"Won't Somebody Help Us Please....
Find a Cure for This Disease?"

Finding the Cure for DM Foundation

A 501(c)3 Non Profit Organization

Coping with DM.  How to help your dog and yourself

When you first get that potential DM diagnosis, it can be quite a shock and so many things can run through your mind.  How will we cope? How long will I have my dog and how soon until my baby loses the use of his legs (goes 'down in the back')? what will we do to deal with urinary and fecal incontinence?  What kind of equipment will we need?  Most people do not know where to start, but you are not alone, the good news is that there is support out there and quite a lot of places now deal with equipment for handicapped pets.

Carts: Carts or wheelchairs, for dogs are a great way to help your dog cope with DM once the hind legs can no longer bear weight.  A word of advice is to not wait for your dog to go down (lose the use completely of the rear legs) before measuring for a cart.  Many cart companies custom build carts and accurate measurements are needed. It is much easier to measure and get accurate measurements if your dog can still stand as you take measurements.  Each cart company is different so be sure to check with them on how you should measure your dog. There are many cart companies that exist and to help make a decision on which company to choose,  look at return policies, costs, what you want in a cart, options to equip it as a quad cart, customer service and ease of use. every dog is different and a brand that works for one dog may not be what your dog is comfortable with.

Harnesses:  As with carts, there are many harness options that you can choose from.  Do not towel walk your dog, meaning using a towel or sling to lift from the belly.  this can put pressure on internal organs and cause them to urinate if pressure is put on the bladder.  Choose a harness that supports the entire pelvis and try to choose a harness that will see your dog through the progressive stages of DM.  There are companies that make harness for both the front and back end and will see your dog through the entire course of DM.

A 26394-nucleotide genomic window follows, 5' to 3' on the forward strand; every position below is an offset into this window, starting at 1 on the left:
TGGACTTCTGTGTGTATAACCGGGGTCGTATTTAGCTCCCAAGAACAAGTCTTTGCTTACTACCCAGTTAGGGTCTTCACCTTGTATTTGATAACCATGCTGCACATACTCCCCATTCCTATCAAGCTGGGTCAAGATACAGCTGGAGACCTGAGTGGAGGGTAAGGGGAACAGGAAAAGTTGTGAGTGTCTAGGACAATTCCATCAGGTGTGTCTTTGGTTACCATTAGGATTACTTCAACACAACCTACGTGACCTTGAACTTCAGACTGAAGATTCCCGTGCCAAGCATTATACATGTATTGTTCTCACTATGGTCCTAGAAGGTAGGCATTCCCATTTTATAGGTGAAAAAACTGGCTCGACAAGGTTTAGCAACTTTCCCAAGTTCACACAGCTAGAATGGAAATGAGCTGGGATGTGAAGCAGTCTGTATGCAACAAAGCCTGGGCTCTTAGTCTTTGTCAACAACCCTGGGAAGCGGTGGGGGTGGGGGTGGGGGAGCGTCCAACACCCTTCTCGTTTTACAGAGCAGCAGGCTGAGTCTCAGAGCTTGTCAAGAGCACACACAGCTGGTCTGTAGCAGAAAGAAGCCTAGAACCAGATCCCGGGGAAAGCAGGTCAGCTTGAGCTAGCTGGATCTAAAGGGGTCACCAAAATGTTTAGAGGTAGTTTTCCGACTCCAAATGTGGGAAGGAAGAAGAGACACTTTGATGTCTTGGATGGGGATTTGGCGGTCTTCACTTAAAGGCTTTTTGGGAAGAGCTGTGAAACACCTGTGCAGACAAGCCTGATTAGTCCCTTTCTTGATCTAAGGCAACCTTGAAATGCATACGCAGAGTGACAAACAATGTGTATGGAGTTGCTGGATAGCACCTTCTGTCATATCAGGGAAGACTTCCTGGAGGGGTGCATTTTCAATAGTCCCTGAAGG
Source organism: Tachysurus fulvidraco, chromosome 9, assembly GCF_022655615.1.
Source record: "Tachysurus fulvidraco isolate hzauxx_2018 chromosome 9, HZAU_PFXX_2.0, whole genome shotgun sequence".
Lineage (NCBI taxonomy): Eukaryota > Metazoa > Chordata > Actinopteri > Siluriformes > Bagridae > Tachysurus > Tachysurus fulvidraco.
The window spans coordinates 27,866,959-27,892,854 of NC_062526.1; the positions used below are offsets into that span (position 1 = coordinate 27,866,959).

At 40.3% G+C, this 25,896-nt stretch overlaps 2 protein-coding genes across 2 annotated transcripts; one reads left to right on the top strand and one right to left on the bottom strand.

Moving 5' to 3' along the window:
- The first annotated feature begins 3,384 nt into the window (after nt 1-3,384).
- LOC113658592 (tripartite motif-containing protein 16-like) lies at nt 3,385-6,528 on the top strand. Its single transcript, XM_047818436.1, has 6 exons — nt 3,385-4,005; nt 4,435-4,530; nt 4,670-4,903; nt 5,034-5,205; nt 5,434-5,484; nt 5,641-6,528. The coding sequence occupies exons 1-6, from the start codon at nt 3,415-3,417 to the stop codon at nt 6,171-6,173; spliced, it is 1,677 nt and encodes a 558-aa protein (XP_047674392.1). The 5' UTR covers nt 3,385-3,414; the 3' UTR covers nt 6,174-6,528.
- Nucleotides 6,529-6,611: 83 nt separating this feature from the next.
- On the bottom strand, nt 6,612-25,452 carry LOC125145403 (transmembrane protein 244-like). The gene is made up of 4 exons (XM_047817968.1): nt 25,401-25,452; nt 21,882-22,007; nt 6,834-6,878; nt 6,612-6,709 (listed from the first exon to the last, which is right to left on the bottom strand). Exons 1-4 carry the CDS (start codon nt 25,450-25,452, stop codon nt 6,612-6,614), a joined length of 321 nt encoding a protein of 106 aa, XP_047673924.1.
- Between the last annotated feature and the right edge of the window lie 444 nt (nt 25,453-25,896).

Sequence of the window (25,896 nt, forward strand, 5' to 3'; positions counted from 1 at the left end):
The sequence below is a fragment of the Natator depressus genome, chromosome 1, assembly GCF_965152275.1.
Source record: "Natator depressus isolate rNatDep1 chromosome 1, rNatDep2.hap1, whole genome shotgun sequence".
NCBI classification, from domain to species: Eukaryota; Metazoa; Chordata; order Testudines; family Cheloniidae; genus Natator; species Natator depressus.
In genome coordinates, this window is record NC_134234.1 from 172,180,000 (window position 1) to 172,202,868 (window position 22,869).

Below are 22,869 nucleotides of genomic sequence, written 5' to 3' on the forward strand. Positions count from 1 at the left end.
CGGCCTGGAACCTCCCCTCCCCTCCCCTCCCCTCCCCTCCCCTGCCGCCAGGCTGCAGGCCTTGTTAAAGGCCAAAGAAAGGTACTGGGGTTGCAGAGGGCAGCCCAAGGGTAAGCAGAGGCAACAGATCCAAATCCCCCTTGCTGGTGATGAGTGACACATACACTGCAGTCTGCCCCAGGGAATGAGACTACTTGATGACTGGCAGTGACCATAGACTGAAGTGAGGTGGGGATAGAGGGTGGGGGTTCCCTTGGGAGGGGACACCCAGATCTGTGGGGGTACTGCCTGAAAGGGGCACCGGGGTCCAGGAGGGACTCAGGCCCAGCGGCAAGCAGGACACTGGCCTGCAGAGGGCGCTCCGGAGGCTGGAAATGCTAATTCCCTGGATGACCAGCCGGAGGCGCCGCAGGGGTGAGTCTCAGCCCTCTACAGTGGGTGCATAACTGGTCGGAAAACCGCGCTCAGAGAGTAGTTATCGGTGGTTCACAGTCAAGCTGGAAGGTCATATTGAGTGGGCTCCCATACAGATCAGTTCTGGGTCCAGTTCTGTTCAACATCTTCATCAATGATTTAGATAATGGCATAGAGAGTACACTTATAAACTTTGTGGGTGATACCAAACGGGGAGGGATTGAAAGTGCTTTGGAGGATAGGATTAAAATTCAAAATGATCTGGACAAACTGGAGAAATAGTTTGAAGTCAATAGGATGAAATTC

Boots: Your dog will start to knuckle their rear paws (turn them under and not be able to right them) this can cause sores and scrapes on their paws which have a potential to become infected. Generally speaking, indoors this isn't an issue, but outside, especially when walking on hard surfaces, such as pavements/ sidewalks whether by use of a harness or a cart, it is important to protect the paws during a walk.  There are many different types of boots available now from many different retailers, and not all suit every dog.  'Hard' toed boots will last longer, but some dogs prefer a softer, more natural type of boot/paw covering.  Whichever type of boot is chosen, there are rubber glue type products (similar to repair trainers) that can be coated on the toe part to help prolong the life of the boot. Indoors it is better to find alternative floor coverings to help give your pup grip at first, as it is important your dog is not wearing boots all the time as they regulate their temperature through their paws and boots are preferable for use during outside walks